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Forum Post: Chinese Immigrants Crossing the Rio Grande

Posted 6 years ago on July 26, 2014, 11:42 a.m. EST by Crackpot (53)
This content is user submitted and not an official statement

The influx of Central American illegal immigrants appears to have attracted the attention of Chinese nationals seeking to gain access to the United States. Border Patrol union officials in the Rio Grande Valley Sector tell NATIONAL REVIEW ONLINE that they’ve noticed a recent uptick in the number of Chinese border crossers. While the Obama administration has sought to attribute the spike in Central Americans coming to the U.S. to poverty and regional violence, no such explanation exists for the arrival of Chinese immigrants.
“[Traffic of Chinese-born persons] seemed to have dried up for awhile, but then maybe within the last month or so it seemed to have increased,” says Albert Spratte, the sergeant-at-arms of the National Border Patrol Council Local 3307 in the Rio Grande Valley. “You see them in threes or fours, and it’s always, ‘Oh, the one-child policy, the one-child policy, don’t want to go back.’ They’re always trying to claim some credible fear.”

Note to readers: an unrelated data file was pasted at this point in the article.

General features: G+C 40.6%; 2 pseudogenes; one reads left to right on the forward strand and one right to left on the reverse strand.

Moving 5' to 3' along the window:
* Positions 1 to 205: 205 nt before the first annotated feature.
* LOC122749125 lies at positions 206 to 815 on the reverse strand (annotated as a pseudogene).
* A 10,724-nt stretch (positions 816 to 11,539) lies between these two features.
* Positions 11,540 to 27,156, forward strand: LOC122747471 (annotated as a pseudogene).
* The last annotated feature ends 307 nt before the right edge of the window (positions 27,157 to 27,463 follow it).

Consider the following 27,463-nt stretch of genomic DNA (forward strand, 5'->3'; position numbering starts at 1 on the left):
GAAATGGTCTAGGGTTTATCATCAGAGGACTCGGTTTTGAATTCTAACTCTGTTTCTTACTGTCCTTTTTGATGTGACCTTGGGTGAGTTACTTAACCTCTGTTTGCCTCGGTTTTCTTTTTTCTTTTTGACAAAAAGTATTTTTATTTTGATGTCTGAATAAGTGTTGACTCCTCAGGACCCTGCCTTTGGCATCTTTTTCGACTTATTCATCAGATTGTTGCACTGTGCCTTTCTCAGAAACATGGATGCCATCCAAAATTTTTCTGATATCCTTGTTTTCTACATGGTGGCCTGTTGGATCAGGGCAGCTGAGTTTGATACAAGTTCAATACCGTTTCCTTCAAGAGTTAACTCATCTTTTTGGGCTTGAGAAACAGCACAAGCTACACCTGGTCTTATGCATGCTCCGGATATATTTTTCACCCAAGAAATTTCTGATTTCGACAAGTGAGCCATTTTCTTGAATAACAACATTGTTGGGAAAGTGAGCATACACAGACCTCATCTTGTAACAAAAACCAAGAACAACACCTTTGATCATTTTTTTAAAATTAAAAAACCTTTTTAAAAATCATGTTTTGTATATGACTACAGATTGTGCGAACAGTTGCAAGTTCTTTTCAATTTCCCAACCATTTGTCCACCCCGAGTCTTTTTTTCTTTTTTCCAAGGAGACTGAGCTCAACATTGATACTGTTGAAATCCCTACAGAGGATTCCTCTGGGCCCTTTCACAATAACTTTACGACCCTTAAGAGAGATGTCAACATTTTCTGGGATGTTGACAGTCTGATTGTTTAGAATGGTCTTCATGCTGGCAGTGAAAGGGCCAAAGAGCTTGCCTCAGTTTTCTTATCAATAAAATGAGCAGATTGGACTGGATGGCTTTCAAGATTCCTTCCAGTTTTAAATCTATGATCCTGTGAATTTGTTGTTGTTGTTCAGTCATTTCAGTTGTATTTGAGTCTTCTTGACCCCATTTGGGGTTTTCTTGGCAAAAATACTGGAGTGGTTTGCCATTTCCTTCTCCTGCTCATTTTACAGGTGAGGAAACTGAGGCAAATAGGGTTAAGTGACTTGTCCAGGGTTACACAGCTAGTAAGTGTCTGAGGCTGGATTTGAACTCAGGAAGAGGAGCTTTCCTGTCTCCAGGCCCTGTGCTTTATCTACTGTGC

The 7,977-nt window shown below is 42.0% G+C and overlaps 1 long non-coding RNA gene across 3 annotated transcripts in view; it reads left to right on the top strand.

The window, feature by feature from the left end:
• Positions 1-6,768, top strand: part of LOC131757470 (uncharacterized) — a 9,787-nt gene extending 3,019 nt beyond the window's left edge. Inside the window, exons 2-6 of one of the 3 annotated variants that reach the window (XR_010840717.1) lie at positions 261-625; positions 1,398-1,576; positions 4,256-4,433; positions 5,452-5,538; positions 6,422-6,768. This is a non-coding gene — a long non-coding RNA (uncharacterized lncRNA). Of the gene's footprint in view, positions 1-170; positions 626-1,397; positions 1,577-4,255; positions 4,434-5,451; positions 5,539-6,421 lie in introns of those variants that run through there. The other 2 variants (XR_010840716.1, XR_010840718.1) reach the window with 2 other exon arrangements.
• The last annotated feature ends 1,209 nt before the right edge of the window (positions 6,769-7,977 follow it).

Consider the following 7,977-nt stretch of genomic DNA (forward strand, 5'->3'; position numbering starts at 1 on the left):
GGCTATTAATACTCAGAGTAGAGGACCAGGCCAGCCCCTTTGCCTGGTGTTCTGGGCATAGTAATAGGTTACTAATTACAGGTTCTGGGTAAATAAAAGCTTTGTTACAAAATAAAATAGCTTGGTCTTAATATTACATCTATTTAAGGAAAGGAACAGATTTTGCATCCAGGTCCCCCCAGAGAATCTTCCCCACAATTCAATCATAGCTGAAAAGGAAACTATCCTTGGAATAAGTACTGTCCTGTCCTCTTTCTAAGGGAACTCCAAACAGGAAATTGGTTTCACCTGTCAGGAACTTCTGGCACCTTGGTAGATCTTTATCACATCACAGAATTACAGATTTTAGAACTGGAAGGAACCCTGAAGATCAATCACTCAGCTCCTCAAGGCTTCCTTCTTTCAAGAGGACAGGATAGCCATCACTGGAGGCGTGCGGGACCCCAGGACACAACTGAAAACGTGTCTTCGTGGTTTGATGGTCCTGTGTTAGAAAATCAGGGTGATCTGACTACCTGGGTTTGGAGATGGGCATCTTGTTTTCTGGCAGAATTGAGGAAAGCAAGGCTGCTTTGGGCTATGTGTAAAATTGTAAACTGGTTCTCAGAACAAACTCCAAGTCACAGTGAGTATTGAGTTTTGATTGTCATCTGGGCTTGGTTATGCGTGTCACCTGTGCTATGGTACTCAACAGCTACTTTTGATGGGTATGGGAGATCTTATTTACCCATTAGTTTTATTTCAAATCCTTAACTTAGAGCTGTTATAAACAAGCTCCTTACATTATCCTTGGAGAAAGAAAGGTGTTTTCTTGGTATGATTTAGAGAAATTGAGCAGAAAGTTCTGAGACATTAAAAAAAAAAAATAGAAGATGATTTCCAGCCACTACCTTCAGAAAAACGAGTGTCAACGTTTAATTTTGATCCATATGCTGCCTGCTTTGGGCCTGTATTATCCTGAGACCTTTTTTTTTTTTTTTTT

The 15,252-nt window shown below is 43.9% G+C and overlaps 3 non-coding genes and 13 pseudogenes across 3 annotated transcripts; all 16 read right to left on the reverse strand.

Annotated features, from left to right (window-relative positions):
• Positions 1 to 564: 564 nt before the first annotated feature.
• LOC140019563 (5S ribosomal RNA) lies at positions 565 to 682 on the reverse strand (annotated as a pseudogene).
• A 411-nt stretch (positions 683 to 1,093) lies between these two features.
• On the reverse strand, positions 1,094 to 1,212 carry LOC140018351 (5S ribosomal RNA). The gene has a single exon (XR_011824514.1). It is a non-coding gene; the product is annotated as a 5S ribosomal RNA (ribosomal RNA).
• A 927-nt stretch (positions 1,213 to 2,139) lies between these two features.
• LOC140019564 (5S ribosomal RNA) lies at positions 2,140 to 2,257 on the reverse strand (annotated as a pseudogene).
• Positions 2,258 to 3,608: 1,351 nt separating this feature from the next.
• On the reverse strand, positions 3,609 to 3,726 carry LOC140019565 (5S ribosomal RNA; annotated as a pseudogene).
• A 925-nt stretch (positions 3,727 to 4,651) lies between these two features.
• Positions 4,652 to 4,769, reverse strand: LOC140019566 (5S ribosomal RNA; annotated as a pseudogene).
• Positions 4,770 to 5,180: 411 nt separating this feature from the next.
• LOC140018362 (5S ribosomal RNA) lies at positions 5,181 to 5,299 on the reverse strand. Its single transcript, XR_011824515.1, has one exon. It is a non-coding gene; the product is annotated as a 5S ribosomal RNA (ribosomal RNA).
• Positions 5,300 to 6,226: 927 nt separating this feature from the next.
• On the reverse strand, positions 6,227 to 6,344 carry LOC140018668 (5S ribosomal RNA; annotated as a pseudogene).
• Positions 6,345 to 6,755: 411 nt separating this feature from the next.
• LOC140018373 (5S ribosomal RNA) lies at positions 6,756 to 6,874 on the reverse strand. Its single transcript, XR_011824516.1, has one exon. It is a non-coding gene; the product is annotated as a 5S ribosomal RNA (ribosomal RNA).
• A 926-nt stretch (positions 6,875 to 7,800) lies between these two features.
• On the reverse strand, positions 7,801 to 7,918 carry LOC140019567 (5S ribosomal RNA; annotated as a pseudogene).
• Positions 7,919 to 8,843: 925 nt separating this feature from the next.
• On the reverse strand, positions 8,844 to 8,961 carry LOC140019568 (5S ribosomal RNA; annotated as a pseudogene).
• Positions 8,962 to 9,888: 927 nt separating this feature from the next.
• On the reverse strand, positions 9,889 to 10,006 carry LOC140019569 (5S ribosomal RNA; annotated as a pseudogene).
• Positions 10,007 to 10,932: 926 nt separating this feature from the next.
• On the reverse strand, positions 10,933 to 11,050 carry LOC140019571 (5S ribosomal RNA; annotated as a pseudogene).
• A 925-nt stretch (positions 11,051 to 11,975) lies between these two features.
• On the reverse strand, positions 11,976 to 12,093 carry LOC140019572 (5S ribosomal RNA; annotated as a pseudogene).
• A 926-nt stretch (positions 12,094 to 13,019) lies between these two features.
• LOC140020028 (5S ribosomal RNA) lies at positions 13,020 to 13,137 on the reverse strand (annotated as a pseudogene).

Chinese Immigrants Crossing Rio Grande


The Manhattan Institute thinks immigrants increase economic efficiency by reducing labor shortages in low- and high-skilled markets because their educational backgrounds fill holes in the native-born labor market.

There may be other reasons for immigrants to come to the US besides going to work for an American company. It could be possible to find work through a network of established countrymen that are already here. The immigrant may want to have a child or children born in the US in order to have a family member with US citizenship. Once they are here the chances of them leaving soon are small. The chances of attracting more immigrants are large.

Imagine Congress repealing the Fourteenth Amendment because Department of Homeland Security couldn’t do its job.



Read the Rules